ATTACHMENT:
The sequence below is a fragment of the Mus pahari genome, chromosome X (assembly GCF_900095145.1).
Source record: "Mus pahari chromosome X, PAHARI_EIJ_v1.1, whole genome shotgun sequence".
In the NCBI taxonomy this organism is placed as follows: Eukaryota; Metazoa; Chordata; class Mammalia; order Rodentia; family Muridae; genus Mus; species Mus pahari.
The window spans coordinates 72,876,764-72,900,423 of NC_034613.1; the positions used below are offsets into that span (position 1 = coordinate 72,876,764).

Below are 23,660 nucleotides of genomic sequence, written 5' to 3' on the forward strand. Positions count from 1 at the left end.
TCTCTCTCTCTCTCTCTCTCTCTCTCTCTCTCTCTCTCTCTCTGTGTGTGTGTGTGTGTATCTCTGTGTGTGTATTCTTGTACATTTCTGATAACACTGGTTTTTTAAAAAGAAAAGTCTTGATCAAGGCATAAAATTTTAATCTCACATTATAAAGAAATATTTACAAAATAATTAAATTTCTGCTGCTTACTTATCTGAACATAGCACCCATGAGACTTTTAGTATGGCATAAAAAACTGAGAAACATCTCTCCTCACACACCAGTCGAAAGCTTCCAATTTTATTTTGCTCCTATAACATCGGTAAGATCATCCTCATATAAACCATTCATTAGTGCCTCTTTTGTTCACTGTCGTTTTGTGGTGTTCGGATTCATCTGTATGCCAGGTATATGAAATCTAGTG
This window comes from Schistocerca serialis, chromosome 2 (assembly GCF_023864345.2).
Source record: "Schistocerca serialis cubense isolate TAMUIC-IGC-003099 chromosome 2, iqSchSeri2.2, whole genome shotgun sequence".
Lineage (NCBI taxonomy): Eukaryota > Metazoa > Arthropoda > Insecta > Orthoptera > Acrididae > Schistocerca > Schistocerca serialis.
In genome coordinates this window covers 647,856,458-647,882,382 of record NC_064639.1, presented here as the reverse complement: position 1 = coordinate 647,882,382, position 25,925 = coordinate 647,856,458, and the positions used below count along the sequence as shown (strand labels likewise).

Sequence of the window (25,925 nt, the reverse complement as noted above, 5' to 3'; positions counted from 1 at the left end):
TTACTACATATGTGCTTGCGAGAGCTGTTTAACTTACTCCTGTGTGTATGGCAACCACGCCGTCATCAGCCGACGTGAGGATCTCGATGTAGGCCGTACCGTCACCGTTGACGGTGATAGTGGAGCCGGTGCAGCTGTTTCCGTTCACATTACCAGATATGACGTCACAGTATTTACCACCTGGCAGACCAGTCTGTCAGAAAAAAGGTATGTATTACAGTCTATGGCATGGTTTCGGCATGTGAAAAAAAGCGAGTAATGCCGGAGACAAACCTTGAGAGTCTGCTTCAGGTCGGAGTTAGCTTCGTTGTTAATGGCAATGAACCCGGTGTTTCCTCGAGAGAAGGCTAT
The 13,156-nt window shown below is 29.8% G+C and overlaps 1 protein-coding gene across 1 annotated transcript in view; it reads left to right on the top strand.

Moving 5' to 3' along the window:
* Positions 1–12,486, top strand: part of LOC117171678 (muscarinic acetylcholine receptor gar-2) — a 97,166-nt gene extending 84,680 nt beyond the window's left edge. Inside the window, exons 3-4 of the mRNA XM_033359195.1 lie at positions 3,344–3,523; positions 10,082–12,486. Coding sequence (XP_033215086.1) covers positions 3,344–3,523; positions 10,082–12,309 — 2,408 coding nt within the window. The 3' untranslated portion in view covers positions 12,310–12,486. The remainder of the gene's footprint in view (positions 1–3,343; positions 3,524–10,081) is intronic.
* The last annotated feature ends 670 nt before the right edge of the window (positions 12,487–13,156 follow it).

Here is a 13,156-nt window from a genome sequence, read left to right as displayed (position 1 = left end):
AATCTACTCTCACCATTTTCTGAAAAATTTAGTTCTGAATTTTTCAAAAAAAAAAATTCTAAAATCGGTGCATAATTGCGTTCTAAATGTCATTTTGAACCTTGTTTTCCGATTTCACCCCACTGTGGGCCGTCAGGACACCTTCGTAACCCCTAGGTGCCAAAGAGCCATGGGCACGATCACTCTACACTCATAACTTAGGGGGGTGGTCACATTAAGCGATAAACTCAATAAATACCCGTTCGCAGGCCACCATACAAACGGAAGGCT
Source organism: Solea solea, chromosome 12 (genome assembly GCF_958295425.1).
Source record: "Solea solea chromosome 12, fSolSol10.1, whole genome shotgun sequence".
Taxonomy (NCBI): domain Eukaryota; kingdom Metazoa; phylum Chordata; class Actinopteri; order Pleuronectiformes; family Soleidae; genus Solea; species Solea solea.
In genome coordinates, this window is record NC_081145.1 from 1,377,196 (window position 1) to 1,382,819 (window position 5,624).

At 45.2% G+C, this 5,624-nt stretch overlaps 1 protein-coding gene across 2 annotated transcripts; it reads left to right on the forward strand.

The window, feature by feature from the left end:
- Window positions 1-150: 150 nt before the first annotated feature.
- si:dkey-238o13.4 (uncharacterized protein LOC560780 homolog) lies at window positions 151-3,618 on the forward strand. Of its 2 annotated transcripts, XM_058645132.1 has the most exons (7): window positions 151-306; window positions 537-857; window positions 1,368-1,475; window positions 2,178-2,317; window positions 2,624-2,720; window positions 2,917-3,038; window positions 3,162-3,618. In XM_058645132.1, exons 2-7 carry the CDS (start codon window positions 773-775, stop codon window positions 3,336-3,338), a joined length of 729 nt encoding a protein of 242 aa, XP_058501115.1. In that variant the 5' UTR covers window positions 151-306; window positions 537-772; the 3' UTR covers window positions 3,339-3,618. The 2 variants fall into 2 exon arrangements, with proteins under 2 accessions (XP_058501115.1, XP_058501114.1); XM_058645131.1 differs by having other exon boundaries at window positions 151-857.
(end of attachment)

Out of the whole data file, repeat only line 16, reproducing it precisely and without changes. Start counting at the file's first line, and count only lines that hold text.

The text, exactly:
* The last annotated feature ends 670 nt before the right edge of the window (positions 12,487–13,156 follow it).